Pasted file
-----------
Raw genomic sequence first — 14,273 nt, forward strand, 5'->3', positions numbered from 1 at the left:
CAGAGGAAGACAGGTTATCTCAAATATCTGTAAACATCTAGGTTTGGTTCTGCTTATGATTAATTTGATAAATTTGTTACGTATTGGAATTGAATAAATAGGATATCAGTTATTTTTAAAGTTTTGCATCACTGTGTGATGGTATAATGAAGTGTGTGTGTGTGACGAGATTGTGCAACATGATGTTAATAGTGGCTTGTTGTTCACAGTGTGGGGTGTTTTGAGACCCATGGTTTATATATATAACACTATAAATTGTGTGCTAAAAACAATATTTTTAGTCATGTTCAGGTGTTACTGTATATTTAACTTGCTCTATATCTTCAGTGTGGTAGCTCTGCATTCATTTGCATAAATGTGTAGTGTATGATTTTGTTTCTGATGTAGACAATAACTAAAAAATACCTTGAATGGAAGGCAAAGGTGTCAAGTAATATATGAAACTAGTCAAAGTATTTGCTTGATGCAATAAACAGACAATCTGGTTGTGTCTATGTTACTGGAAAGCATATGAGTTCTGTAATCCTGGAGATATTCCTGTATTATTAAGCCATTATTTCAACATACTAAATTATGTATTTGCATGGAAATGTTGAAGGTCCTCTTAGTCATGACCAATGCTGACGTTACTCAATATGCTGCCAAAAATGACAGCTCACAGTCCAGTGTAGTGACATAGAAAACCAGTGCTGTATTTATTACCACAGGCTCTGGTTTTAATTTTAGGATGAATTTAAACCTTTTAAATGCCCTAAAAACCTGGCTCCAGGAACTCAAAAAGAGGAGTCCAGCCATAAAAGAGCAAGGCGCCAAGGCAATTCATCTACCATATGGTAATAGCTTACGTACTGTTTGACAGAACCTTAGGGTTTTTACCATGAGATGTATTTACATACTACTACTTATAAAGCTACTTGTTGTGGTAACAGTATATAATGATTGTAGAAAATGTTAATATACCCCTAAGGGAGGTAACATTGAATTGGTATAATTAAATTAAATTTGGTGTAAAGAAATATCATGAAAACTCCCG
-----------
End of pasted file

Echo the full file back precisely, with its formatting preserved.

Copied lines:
Raw genomic sequence first — 14,273 nt, forward strand, 5'->3', positions numbered from 1 at the left:
CAGAGGAAGACAGGTTATCTCAAATATCTGTAAACATCTAGGTTTGGTTCTGCTTATGATTAATTTGATAAATTTGTTACGTATTGGAATTGAATAAATAGGATATCAGTTATTTTTAAAGTTTTGCATCACTGTGTGATGGTATAATGAAGTGTGTGTGTGTGACGAGATTGTGCAACATGATGTTAATAGTGGCTTGTTGTTCACAGTGTGGGGTGTTTTGAGACCCATGGTTTATATATATAACACTATAAATTGTGTGCTAAAAACAATATTTTTAGTCATGTTCAGGTGTTACTGTATATTTAACTTGCTCTATATCTTCAGTGTGGTAGCTCTGCATTCATTTGCATAAATGTGTAGTGTATGATTTTGTTTCTGATGTAGACAATAACTAAAAAATACCTTGAATGGAAGGCAAAGGTGTCAAGTAATATATGAAACTAGTCAAAGTATTTGCTTGATGCAATAAACAGACAATCTGGTTGTGTCTATGTTACTGGAAAGCATATGAGTTCTGTAATCCTGGAGATATTCCTGTATTATTAAGCCATTATTTCAACATACTAAATTATGTATTTGCATGGAAATGTTGAAGGTCCTCTTAGTCATGACCAATGCTGACGTTACTCAATATGCTGCCAAAAATGACAGCTCACAGTCCAGTGTAGTGACATAGAAAACCAGTGCTGTATTTATTACCACAGGCTCTGGTTTTAATTTTAGGATGAATTTAAACCTTTTAAATGCCCTAAAAACCTGGCTCCAGGAACTCAAAAAGAGGAGTCCAGCCATAAAAGAGCAAGGCGCCAAGGCAATTCATCTACCATATGGTAATAGCTTACGTACTGTTTGACAGAACCTTAGGGTTTTTACCATGAGATGTATTTACATACTACTACTTATAAAGCTACTTGTTGTGGTAACAGTATATAATGATTGTAGAAAATGTTAATATACCCCTAAGGGAGGTAACATTGAATTGGTATAATTAAATTAAATTTGGTGTAAAGAAATATCATGAAAACTCCCG